Exemplary materials useful for these elements are a standard infrared tloodlight 17, the well-known S1 photoemissive material as the coating 16, and a thin absorbing metal layer such as silver as the intermediate layer 19.
The mesh 20 provides the field for extracting photoemitted electrons toward the cathodoluminescent screen 21. Focusing elements 22 are provided unless the spacing between the diode array and the screen 21 is very small. A diverging electron lens can be employed for magnifying the image since the diode array element is typically small. The bias means 23 provides a moderate negative bias, e.g., 1 to 10 volts, between the diode array and the mesh 20 to extract electrons from the photoemissive coating, and an accelerating Iield of a few hundred to many thousand volts between the mesh and the screen 20. A vacuum envelope 24 completes the assembly.
The operation of the device is implicit in the arrangement of these known functional elements. In the absence of any external light, the photoelectrons created by the activating light 17 will charge the n-regions 13 toward the adjacent mesh. This creates a reverse bias on the diodes. In addition, the photoemitted current is reduced by grid action so that in equilibrium it just equals the diode array dark current appropriate to the reverse bias voltage. If hole-electron pairs are created in the substrate due to an incident image, the minority carriers (i.e., electrons) will diffuse to the space charge region surrounding the nearest n-type region. They will then be swept across the space charge region, reduce the potential of each n-type region and the overlying area of the photocathode, and consequently increase the photoemitted current from that area. The photoemitted electrons are accelerated and focused toward the screen 2.1 where they activate the phosphor and form a visible image. One photoemitted electron will result from one collected minority carrier. Therefore, the overall response of the new photocathode is just that of the diode array. In some cases there is an advantage in operating the device in a pulse mode; that is, with the photoemitter illuminating means periodically inactive a1- lowing the potentials in the target to build up. This gives greater dynamic range to the photocathode and reduces the possibility of redistribution effects.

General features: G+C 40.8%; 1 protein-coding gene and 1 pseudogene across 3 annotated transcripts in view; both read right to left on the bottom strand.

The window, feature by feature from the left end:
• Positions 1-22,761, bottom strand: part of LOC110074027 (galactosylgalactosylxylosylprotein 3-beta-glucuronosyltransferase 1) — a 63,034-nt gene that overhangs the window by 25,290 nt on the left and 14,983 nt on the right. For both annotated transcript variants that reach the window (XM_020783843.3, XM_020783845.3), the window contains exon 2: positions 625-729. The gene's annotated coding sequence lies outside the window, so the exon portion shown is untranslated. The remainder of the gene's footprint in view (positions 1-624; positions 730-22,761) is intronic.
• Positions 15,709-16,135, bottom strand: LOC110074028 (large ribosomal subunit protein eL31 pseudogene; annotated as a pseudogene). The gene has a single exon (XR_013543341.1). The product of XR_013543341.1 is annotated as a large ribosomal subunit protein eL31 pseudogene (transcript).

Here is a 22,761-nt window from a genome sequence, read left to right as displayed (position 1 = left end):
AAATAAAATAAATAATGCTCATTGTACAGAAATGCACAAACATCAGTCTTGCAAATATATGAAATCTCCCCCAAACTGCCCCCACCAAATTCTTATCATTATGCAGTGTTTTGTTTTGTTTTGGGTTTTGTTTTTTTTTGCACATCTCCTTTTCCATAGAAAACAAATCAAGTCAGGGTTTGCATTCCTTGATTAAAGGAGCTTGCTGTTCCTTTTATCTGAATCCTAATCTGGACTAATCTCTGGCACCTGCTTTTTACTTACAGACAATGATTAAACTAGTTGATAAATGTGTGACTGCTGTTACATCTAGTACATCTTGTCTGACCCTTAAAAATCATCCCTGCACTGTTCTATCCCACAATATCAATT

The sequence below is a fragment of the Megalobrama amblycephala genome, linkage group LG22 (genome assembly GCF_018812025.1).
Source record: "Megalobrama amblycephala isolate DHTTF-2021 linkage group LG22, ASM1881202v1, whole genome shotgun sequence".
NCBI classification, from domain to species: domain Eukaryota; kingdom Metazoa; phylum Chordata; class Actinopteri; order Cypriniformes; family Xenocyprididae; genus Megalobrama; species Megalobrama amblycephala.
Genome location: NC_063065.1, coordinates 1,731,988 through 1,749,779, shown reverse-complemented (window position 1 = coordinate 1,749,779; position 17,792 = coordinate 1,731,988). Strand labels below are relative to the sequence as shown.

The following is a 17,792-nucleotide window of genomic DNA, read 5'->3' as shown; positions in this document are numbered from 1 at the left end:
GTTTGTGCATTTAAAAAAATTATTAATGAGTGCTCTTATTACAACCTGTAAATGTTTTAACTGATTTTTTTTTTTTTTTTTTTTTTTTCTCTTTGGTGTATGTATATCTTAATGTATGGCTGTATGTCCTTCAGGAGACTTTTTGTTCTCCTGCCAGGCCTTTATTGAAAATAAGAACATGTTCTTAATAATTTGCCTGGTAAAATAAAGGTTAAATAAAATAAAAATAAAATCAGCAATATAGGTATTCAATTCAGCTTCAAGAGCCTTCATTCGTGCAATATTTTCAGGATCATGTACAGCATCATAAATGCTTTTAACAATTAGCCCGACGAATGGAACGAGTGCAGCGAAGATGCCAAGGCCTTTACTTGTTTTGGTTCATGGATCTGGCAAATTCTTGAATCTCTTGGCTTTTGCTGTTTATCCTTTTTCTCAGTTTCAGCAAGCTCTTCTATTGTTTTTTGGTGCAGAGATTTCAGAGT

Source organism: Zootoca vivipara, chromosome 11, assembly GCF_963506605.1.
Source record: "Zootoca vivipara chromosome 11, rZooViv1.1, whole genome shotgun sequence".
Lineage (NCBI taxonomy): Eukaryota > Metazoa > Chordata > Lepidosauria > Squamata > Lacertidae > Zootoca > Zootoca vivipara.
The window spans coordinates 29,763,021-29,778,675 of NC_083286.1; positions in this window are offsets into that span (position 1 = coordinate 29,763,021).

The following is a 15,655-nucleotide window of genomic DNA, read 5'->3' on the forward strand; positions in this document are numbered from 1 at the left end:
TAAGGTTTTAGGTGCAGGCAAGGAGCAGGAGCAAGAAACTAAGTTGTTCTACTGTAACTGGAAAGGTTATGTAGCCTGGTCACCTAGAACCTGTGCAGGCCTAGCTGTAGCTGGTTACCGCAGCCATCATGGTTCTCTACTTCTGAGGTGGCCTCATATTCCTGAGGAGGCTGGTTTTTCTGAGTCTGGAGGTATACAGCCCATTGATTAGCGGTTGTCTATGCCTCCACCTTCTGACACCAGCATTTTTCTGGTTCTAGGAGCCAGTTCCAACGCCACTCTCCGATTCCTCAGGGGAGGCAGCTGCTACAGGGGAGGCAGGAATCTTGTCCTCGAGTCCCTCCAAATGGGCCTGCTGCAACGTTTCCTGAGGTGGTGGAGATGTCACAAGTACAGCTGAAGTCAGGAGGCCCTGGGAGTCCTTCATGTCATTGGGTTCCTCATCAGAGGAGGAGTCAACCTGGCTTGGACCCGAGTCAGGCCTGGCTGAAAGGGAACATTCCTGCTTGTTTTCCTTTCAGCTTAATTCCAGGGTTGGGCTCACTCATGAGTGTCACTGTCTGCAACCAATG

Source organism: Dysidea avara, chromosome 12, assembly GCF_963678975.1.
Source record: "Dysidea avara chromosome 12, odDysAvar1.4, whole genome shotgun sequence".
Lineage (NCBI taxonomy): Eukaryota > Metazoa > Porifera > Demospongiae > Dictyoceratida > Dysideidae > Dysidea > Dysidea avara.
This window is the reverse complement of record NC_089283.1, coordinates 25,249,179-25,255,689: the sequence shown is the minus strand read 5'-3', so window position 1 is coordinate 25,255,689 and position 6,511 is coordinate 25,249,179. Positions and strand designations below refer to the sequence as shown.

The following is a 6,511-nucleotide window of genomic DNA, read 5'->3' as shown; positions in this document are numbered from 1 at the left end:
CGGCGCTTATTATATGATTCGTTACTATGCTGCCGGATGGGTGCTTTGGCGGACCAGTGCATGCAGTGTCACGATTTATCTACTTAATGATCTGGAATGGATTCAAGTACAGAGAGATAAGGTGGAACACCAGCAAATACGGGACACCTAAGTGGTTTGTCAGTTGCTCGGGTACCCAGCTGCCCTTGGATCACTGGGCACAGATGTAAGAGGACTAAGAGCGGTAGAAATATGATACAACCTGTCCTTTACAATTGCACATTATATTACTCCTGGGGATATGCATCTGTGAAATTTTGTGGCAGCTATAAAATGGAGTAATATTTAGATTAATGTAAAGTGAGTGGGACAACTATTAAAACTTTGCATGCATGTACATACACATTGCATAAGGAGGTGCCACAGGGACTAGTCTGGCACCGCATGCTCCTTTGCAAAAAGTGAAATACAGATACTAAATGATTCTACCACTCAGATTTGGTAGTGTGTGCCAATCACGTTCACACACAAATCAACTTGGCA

Finally, with the benefit of the foregoing teachings and the recognition that the function of the array in the device described above is to provide an image sensing capability, the device can be dissected into a single photodiodephotoemitter element to give a photodetector having the same superior qualities that are attributable to the imaging device. With this alternative there is an advantage in using a large area photodiode. This gives a better signal-to-noise ratio in that the increase in photodiode current is disproportionate to the dark current. The latter is largely a function of the perimeter-to-area ratio as the bulk contribution is considerably less than the surface state leakage.